The independent public inquiry into the mass shooting in Nova Scotia that claimed 22 lives last spring is now accepting applications from potential participants.
The commission of inquiry, formally known as the Mass Casualty Commission, issued a statement Wednesday saying its team has moved into new offices in Halifax and Truro, N.S.
The statement says those applying for standing can also seek funding, but they must first demonstrate a “direct and substantial interest” in the commission’s mandate.
Applications can be filled out on the commission’s website and must be submitted for approval no later than April 6.
Some people have already been granted permission to participate, including surviving victims and the families of the victims, as well as the federal and provincial governments.
Those granted standing can participate on their own behalf, or they can be represented by a lawyer or a representative who is not a lawyer, subject to the commission’s approval.
The federal-provincial inquiry will investigate the causes, context and circumstances that led to the shootings and then draft recommendations to prevent this kind of tragedy from happening again. The inquiry is essentially a fact-finding process that will not lay blame or determine criminal or civil liability.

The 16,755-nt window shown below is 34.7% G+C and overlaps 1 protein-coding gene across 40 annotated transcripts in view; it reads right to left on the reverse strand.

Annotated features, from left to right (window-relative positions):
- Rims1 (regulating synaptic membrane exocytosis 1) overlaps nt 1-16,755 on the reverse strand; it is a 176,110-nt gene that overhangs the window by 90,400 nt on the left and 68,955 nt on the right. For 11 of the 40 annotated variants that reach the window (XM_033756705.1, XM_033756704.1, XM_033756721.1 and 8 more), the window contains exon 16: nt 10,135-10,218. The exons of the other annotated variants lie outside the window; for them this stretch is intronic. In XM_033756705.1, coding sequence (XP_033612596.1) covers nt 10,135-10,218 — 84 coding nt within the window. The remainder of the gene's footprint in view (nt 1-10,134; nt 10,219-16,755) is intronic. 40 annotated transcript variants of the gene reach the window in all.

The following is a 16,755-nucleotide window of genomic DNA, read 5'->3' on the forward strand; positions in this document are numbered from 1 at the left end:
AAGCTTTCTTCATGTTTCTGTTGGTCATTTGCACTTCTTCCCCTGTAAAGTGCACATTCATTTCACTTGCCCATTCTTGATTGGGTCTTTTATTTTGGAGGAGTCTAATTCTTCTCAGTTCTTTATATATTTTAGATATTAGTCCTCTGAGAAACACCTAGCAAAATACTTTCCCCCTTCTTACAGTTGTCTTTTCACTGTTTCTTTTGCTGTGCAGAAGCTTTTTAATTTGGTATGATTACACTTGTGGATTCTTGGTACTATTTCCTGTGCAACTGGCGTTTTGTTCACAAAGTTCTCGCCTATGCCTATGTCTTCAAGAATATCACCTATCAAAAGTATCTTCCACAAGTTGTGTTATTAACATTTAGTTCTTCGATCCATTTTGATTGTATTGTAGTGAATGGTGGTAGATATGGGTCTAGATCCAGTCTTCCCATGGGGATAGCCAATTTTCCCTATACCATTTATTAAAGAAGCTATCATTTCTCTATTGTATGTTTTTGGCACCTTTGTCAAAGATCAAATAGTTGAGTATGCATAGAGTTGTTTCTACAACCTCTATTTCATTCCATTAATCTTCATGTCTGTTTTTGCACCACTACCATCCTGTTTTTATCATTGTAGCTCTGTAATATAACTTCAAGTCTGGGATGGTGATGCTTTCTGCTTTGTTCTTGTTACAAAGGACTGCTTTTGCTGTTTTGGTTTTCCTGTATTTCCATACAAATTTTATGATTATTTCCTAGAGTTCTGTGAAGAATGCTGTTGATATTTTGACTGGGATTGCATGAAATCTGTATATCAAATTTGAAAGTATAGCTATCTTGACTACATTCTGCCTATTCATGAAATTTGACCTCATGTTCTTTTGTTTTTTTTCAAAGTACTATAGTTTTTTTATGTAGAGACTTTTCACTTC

The commission’s updated website includes a short video that features interviews with the three commissioners leading the inquiry. In the video, commissioner Michael MacDonald – the former chief justice of Nova Scotia – explains the main tasks for the inquiry.
“A team has been assembled that will get to the bottom of this,” MacDonald says.
“The team will bring to bear expertise and experience to find out what happened in those horrible 13 hours – frame by frame, hour by hour – and to find out why it happened and how it will be prevented in the future.”
The RCMP have confirmed that on the night of April 18, 2020, a killer disguised as a Mountie set fire to several homes and killed 13 people in Portapique before evading police later that night while driving a car that looked exactly like an RCMP cruiser.
The next morning, he resumed killing people he knew and others at random before he was fatally shot by a Mountie at a gas station in Enfield, N.S., just north of Halifax.
The killer drove more than 100 kilometres during the 13 hours he was at large.
Commissioner Kim Stanton, former legal director of the Women’s Legal Education and Action Fund, also appears in the video.
“All three of us and all of the people we’ve been working with so far are absolutely committed to doing our very best to try to shine some light into the dark corners,” she said, adding that the inquiry will “unearth the answers to some of the questions that (the victims’ families) must have and that must be adding to their pain and grief.”
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